Exclusive Interview: Andy Serkis, Part One
I was surprised to hear that Tintin, Peter Jackson and Steven Spielberg's adaptation of the Belgian comic strip, begins filming this week. This week! Hasn't this project been in development for so long you thought it would never be made? But this week Andy Serkis is preparing to step into the role of Captain Haddock, Tintin's hard-drinking but loyal best friend, even as his new movie, Inkheart, opens in theaters.
I spoke to Serkis last week, and while we talked a lot about his villainous role in Inkheart, he was generous enough to talk about Tintin and his return as Gollum in Lord of the Rings as well. I've included those parts of our conversation below, which includes his thoughts on both those top-secret projects, working with Doug Jones on The Hobbit, and the rise of motion-capture filmmaking in general. He also mentioned that he starts filming his next project, a biopic about English punk musician Ian Dury, in April, which means Tintin will be wrapped by then. That seemed like a mighty quick shooting schedule to me, but Serkis seemed confident that it would work for his old collaborator Jaskon. Check out the interview below, and look later this week for our conversation about Inkheart.
You have these two huge projects looming, with Tintin and The Hobbit. How do you schedule other projects in the meantime?
It's just the way luckily things are shaking down. Tin Tin starts shooting next week. It's actually starting, and I can't wait. I'm really excited.
Can you tell me anything about it?
I can't really say that much. They've asked me not to say that much.
Will there be three filmed at once, or will the trilogy go one at a time?
At the moment we're just doing the first one. I know three are slated, but I'm not sure how it will work in terms of timing.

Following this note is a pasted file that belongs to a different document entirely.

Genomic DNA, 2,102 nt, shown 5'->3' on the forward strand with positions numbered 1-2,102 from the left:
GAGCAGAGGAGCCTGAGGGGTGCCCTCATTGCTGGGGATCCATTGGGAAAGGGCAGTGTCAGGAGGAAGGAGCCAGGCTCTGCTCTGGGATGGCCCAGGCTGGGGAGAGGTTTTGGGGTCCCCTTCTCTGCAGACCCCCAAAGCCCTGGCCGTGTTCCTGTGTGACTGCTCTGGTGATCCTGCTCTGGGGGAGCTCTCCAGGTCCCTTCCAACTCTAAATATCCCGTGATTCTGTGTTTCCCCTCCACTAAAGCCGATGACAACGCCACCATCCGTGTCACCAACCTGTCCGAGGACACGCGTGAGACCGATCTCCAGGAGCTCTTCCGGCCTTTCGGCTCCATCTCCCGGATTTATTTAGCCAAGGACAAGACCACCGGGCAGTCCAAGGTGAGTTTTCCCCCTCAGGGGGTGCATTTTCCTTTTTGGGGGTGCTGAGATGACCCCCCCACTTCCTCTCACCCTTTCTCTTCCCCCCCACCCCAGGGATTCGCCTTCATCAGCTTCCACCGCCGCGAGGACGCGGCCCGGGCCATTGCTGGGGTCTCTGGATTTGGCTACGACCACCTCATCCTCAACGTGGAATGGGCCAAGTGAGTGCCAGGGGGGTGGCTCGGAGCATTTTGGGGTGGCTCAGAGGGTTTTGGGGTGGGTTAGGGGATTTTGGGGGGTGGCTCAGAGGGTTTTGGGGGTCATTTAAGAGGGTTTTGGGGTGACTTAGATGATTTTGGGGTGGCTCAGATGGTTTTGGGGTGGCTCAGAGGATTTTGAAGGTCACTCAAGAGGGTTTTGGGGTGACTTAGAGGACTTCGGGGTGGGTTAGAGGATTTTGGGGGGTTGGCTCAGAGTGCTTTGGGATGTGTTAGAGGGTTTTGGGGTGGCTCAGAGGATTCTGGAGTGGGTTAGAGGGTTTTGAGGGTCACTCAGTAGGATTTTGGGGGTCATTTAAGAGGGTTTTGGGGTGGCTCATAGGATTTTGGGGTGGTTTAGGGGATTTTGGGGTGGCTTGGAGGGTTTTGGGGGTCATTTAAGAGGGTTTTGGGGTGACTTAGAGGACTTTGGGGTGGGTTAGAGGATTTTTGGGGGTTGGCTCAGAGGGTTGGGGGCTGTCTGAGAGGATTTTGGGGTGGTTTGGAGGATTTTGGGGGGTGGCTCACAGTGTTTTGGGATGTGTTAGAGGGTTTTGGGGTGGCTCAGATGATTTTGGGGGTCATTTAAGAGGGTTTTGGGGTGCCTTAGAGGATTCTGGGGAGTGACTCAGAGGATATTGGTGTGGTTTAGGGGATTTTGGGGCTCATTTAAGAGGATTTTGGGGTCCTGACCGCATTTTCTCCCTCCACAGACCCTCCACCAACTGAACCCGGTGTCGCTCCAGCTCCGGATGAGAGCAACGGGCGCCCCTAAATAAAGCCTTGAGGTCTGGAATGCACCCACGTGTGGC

And The Hobbit will work its way in there somehow?
Yeah, that will be the year after, or something like that. They're writing that at the moment. Guillermo del Toro is working with it, Peter's producing it. Guillermo's bringing his take on things. Middle Earth will feel like Middle Earth, but it will have his fresh take on it.
He's said that Doug Jones will have a part in it. Your work gets compared a lot, and I wondered if you had met and talked about it.
No, never. I really look forward to meeting him. I'm sure he'll be in it. I don't know who he'll be playing. I'm fascinated to have a good head-to-head with him.
Do you think of your work as having similar challenges, being motion-capture and working within puppets?
I never really think about the roles I played, using performance capture, as any different from live action. Any sort of role requires a certain amount of research and embodiment of the character and psychological investigation. Really it's just a different way of recording the performance. Form an acting point of view, I've never ever treated it any differently. You're a little bit more aware, I suppose, physically. you're puppeteering a digital creation. It feels almost as if you're wearing the prosthetic equivalent. For Kong, for instance, I could see what my facial expressions were doing to face, how it was literally manipulating those muscles. With Kong there were technical challenges, more than with Gollum.